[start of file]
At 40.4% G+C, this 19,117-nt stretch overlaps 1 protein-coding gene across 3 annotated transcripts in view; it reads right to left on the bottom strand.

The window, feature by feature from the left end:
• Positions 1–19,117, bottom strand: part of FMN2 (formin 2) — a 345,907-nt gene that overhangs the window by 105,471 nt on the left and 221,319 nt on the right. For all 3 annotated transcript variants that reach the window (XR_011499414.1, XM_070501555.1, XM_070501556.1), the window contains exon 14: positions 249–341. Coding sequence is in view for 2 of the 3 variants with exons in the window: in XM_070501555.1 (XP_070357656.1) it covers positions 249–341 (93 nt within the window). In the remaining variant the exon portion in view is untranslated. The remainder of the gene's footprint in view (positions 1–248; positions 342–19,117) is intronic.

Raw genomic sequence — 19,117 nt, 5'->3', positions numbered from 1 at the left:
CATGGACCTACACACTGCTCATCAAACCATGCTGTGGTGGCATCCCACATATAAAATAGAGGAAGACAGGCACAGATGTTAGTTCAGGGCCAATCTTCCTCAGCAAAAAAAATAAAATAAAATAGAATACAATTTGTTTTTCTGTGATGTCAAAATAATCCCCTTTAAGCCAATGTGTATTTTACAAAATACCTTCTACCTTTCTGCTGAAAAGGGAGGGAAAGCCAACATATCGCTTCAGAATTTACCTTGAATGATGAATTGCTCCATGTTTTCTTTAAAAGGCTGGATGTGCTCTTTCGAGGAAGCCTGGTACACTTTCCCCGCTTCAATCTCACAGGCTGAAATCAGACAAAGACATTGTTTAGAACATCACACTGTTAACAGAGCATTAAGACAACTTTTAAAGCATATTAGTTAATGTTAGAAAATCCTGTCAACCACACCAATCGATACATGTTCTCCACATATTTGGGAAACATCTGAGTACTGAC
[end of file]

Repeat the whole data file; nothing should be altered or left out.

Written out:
At 40.4% G+C, this 19,117-nt stretch overlaps 1 protein-coding gene across 3 annotated transcripts in view; it reads right to left on the bottom strand.

The window, feature by feature from the left end:
• Positions 1–19,117, bottom strand: part of FMN2 (formin 2) — a 345,907-nt gene that overhangs the window by 105,471 nt on the left and 221,319 nt on the right. For all 3 annotated transcript variants that reach the window (XR_011499414.1, XM_070501555.1, XM_070501556.1), the window contains exon 14: positions 249–341. Coding sequence is in view for 2 of the 3 variants with exons in the window: in XM_070501555.1 (XP_070357656.1) it covers positions 249–341 (93 nt within the window). In the remaining variant the exon portion in view is untranslated. The remainder of the gene's footprint in view (positions 1–248; positions 342–19,117) is intronic.

Raw genomic sequence — 19,117 nt, 5'->3', positions numbered from 1 at the left:
CATGGACCTACACACTGCTCATCAAACCATGCTGTGGTGGCATCCCACATATAAAATAGAGGAAGACAGGCACAGATGTTAGTTCAGGGCCAATCTTCCTCAGCAAAAAAAATAAAATAAAATAGAATACAATTTGTTTTTCTGTGATGTCAAAATAATCCCCTTTAAGCCAATGTGTATTTTACAAAATACCTTCTACCTTTCTGCTGAAAAGGGAGGGAAAGCCAACATATCGCTTCAGAATTTACCTTGAATGATGAATTGCTCCATGTTTTCTTTAAAAGGCTGGATGTGCTCTTTCGAGGAAGCCTGGTACACTTTCCCCGCTTCAATCTCACAGGCTGAAATCAGACAAAGACATTGTTTAGAACATCACACTGTTAACAGAGCATTAAGACAACTTTTAAAGCATATTAGTTAATGTTAGAAAATCCTGTCAACCACACCAATCGATACATGTTCTCCACATATTTGGGAAACATCTGAGTACTGAC